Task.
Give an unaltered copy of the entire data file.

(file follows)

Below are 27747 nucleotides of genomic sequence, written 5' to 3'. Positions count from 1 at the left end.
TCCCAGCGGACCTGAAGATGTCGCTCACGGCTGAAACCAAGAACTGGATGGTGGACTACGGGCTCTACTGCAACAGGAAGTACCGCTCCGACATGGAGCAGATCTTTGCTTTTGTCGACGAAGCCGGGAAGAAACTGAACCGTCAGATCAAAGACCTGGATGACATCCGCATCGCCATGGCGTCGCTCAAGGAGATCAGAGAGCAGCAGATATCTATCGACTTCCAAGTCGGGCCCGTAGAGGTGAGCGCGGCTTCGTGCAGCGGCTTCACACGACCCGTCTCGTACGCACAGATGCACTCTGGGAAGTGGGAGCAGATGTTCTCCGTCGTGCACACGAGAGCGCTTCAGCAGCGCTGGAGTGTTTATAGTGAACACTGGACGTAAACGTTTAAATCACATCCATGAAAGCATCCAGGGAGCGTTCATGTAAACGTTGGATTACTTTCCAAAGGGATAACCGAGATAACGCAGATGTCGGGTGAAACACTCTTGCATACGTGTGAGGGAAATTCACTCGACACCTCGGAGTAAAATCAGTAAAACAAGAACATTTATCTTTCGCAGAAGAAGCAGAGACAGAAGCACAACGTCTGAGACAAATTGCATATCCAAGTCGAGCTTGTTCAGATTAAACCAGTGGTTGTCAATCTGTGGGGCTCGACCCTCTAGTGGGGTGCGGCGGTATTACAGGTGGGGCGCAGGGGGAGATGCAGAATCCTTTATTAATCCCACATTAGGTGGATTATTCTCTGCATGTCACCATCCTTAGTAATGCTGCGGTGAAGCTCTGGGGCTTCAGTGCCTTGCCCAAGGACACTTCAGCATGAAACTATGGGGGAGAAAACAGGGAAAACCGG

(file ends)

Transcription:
Below are 27747 nucleotides of genomic sequence, written 5' to 3'. Positions count from 1 at the left end.
TCCCAGCGGACCTGAAGATGTCGCTCACGGCTGAAACCAAGAACTGGATGGTGGACTACGGGCTCTACTGCAACAGGAAGTACCGCTCCGACATGGAGCAGATCTTTGCTTTTGTCGACGAAGCCGGGAAGAAACTGAACCGTCAGATCAAAGACCTGGATGACATCCGCATCGCCATGGCGTCGCTCAAGGAGATCAGAGAGCAGCAGATATCTATCGACTTCCAAGTCGGGCCCGTAGAGGTGAGCGCGGCTTCGTGCAGCGGCTTCACACGACCCGTCTCGTACGCACAGATGCACTCTGGGAAGTGGGAGCAGATGTTCTCCGTCGTGCACACGAGAGCGCTTCAGCAGCGCTGGAGTGTTTATAGTGAACACTGGACGTAAACGTTTAAATCACATCCATGAAAGCATCCAGGGAGCGTTCATGTAAACGTTGGATTACTTTCCAAAGGGATAACCGAGATAACGCAGATGTCGGGTGAAACACTCTTGCATACGTGTGAGGGAAATTCACTCGACACCTCGGAGTAAAATCAGTAAAACAAGAACATTTATCTTTCGCAGAAGAAGCAGAGACAGAAGCACAACGTCTGAGACAAATTGCATATCCAAGTCGAGCTTGTTCAGATTAAACCAGTGGTTGTCAATCTGTGGGGCTCGACCCTCTAGTGGGGTGCGGCGGTATTACAGGTGGGGCGCAGGGGGAGATGCAGAATCCTTTATTAATCCCACATTAGGTGGATTATTCTCTGCATGTCACCATCCTTAGTAATGCTGCGGTGAAGCTCTGGGGCTTCAGTGCCTTGCCCAAGGACACTTCAGCATGAAACTATGGGGGAGAAAACAGGGAAAACCGG